The cayenne pepper is also known as the Guinea spice, cow-horn pepper, aleva, bird pepper, red pepper (especially in its powdered form). This pepper is used to flavor dishes in its powdered form especially. It is also used for medicinal purposes.
The name comes from the city of Cayenne in French Guiana. It is a cultivator of Capsicum annuum. The powder is made from the dried and ground pepper seeds. These are also pulped and baked into cakes which are later ground and sifted.
It is generally rated at 30,000 to 50,000 Scoville units. This pepper is also used as an herbal supplement.
Cayenne pepper is high in vitamin A and also contains vitamin B6, vitamin E, vitamin C, riboflavin, potassium and manganese.
Cayenne pepper is also known as a male aphrodisiac as it contains capsaicin, which increases blood flow to all parts of the human body. This pepper is used in its fresh form, dried and powdered, and as dried flakes.
Growing/Caring conditions for Cayenne pepper
- Sow seedlings indoors.
- Sow them late spring to early summer.
- The plant requires full sun.
- Sow those eight to ten weeks before the last frost date for your area.
- They are a difficult in germination and seedlings grow slowly at first.
- Provide bottom heat or heat lamps to raise the soil temperature to 80 degrees.
- This will promote better and quicker germination.
- A heated germination mat works well.
- While your seedlings are growing, get your garden ready.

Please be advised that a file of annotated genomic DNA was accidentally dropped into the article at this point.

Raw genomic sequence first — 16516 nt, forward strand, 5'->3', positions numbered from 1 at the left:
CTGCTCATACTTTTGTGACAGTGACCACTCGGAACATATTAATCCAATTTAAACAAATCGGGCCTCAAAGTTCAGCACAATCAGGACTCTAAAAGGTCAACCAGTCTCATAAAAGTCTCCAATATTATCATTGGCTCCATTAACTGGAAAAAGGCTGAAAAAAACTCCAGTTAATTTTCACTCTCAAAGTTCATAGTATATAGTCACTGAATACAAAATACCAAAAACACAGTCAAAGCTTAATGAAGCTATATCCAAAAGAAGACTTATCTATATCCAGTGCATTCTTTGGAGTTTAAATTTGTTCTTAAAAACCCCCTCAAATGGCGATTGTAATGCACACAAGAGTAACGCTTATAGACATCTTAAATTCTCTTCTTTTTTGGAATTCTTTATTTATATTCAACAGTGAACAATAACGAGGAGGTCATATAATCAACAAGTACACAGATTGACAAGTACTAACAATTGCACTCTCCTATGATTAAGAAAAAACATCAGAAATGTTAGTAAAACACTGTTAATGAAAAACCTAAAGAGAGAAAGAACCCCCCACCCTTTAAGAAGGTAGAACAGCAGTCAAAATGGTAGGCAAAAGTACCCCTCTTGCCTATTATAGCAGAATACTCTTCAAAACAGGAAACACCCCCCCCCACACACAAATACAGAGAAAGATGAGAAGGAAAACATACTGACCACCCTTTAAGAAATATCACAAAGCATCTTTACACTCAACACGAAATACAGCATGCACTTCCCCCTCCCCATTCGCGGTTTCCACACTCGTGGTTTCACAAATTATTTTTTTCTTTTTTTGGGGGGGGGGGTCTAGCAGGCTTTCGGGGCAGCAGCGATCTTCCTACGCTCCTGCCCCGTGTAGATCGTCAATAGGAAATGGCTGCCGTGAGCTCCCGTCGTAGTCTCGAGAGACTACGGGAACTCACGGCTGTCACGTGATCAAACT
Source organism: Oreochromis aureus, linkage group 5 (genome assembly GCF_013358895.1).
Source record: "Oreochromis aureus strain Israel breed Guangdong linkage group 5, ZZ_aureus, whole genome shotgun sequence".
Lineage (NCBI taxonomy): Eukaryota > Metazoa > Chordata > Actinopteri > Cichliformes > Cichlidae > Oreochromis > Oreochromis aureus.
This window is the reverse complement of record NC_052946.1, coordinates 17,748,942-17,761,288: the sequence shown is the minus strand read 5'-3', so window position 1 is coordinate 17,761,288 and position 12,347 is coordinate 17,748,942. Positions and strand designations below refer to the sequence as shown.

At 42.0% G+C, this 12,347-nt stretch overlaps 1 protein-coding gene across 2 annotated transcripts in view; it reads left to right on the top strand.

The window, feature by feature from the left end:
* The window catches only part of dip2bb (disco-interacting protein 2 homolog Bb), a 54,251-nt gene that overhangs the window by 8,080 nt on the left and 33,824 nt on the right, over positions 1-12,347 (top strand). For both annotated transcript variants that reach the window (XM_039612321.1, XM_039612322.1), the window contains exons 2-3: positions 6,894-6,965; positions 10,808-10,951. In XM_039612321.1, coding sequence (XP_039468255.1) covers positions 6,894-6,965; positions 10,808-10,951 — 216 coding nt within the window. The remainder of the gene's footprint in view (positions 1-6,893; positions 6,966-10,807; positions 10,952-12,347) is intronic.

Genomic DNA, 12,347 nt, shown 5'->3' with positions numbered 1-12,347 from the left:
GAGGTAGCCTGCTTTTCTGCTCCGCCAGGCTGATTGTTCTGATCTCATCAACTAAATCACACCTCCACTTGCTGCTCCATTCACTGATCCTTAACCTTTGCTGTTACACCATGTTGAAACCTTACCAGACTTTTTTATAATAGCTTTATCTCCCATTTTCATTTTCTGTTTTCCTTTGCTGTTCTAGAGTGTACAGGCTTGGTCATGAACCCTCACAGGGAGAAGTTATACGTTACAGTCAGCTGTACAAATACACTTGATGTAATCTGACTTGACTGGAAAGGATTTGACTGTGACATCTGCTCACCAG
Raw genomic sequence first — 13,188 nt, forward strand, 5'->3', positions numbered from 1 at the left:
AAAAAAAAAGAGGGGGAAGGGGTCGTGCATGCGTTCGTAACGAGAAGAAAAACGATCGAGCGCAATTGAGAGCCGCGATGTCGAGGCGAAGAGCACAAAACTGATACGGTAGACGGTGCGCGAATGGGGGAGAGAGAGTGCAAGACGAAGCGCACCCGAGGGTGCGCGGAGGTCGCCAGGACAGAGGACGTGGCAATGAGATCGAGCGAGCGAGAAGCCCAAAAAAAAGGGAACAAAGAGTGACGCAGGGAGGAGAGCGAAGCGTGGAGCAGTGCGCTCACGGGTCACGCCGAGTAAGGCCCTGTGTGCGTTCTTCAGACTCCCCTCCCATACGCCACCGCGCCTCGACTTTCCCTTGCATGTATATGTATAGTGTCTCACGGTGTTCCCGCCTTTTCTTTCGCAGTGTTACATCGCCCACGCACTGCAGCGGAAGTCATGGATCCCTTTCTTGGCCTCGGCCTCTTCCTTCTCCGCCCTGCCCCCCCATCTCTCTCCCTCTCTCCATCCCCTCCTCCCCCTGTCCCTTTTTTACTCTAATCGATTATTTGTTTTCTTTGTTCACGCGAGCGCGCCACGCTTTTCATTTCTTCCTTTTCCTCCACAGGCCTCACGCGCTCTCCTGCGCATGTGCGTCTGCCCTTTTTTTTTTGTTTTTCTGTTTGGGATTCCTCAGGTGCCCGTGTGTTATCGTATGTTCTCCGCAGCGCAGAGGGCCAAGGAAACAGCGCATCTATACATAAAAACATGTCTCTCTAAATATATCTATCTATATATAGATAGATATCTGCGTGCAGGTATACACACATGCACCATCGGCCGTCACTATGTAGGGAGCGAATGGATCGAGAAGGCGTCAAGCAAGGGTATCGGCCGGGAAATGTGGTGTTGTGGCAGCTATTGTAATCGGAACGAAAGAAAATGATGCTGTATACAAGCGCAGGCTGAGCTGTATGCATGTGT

- Add plenty of compost, manure, and a general fertilizer.
- Peppers like hot weather.
- Transplant young seedlings outdoors after the last chance of frost.
- If the weather is still cool, delay transplanting a few days.
- Keep them in a cold frame, indoors.
- Space 18-24 inches apart, in rows 24 to 30 inches apart.
- Mulching around the peppers to keep down weeds, retain moisture, and help to feed the plant.
- As the peppers develop, use a fertilizer higher in Phosphorous and Potassium.
- Providing too much nitrogen will result in a great looking bushy, green plant, but few fruits.
- Peppers can be picked as soon as they reach a size which is edible.
- Continuous harvesting encourages the fruit to produce new flowers.
- Spider mites and aphids are the most common problems.
- An occasional borer insect is also known to attack this plant.
- Try an organic insecticide or dust.
- Fungal infections can be treated with fungicides. Apply treatment as soon as you see it.
- Potential pests include aphids, white flies, cutworms, pepper maggots, and Colorado potato beetles.
- Diseases include Verticillium wilt and mosaic virus.
- Frost will stunt or kill the plants.
- Cold weather can cause the plant to slow down or stunt it.
- Use a hot cap in on cold and frosty spring nights.